A deck design is the first step in adding beautiful and functional outdoor space to your home. Whether it is part of a complete landscape plan, home remodel, or new building project, the right deck design will add value and years of enjoyment to a home.
Do These Things Before You Get Started
Before you start planning your deck project, get some basic information.
- Permit Requirements. In many jurisdictions, you'll need a permit from the city, county, or other agency. There may also be building code requirements for footings, railing height, setbacks, materials, etc. There may also be permit fees and it's possible your addition will increase your property tax assessment.
- Homeowners' Association Rules. If your home is governed by a homeowners' association, you need to make sure your deck design meets its requirements. This may also require a review of your plans before you can begin construction.
- Check Before You Dig. Make sure you contact your local utility providers before you design foundations and footings or anything else—including trees—that will require you to dig. Most municipalities have a 'call before you dig' service. In U.S. cities, dial 811 or visit www.call811.com. They will visit the property and paint lines showing the locations of buried cables and conduit.
Deck Design Basics
- Determine your budget. This may not be the most fun part of the deck design process, but it's important to set a limit and stick to it. You can then scale your deck plan within your budget.
- Make a list of the features you want. If you haven't done so already, you may want to peruse some deck plans and ideas. You can go online, or visit local contractors or building supply stores for ideas. Some of these might include:
- Outdoor fireplace or firepit
- Hot tub or spa
- Integrated seating
- Built-in cooking center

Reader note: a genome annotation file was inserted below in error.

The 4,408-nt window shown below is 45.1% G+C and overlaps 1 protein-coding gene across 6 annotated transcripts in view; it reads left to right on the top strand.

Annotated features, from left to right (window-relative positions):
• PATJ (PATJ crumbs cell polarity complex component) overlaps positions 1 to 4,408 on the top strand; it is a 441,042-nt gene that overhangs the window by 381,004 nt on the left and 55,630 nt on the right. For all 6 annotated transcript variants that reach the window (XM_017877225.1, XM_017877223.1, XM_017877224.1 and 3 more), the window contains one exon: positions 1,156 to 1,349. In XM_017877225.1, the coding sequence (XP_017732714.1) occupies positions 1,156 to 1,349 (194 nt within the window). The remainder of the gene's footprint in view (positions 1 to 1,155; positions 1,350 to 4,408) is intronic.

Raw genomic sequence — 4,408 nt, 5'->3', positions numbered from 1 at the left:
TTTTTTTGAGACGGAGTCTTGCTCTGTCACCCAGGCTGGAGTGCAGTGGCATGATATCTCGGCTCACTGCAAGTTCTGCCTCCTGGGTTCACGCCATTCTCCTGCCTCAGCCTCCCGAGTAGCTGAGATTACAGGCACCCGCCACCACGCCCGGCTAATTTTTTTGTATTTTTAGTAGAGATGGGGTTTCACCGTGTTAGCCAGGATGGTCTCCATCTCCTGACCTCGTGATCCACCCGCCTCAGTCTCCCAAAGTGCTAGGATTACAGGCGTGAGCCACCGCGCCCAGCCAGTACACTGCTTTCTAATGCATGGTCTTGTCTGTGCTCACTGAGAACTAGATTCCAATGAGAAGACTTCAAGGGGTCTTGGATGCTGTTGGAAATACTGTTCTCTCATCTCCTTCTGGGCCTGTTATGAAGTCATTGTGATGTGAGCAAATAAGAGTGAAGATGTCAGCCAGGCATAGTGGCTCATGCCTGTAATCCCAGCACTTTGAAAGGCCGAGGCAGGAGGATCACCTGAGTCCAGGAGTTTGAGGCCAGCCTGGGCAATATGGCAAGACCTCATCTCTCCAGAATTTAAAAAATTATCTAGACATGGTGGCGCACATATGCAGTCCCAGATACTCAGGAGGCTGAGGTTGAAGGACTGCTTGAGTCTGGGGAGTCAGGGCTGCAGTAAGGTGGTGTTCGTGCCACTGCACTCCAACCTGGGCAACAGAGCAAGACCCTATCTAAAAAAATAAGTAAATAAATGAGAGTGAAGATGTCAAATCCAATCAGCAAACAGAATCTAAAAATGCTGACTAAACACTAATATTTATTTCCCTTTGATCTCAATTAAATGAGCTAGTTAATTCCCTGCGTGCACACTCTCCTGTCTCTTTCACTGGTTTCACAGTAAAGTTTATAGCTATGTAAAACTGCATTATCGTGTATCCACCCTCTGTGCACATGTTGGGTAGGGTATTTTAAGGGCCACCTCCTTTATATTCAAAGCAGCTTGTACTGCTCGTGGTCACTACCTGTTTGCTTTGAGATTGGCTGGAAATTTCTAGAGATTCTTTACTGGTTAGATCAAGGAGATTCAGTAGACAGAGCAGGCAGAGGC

- Wind screens
- Covers or roofs
- Outdoor heaters/misters
- Electrical systems for lighting, music, or entertainment centers
- Determine the Size of the Deck. Scale your deck project appropriately to your house and property, while making sure that it is large enough to accommodate your needs.
- Don't Forget Weather Factors. Most people use their decks in the late afternoon and evening. If your deck faces west, you may want to consider alternatives for screening the afternoon sun. If you live in a very rainy or sunny climate, an overhead shade or even a hard roof may be desirable.
- Consider Wood Alternatives. While pressure-treated cedar or redwood are both great choices for decks, you may want to consider using plastic-composite material. Although the price is higher, you'll save on maintenance time and expense and gain a much longer life span. It's also good for the environment—every 20 feet of synthetic decking board contains about 30 pounds of recycled junk that would have ended up in a landfill.
How to Create a Deck Design Plan with SmartDraw
SmartDraw gives you a number of options for drawing a deck plan. You can open up a pre-designed template and make changes to it or draw your own from scratch.
SmartDraw includes a vast symbols library. Just click and place blocks, posts, surface boards, and other elements into your deck plan. You can even place tables, chairs, lounges, and other outdoor furniture on your plan to make sure you have the look and feel you want.
You can also draw elevation plans to see how the deck will look from grade level.
To learn more, watch this brief video: Creating Landscapes with SmartDraw.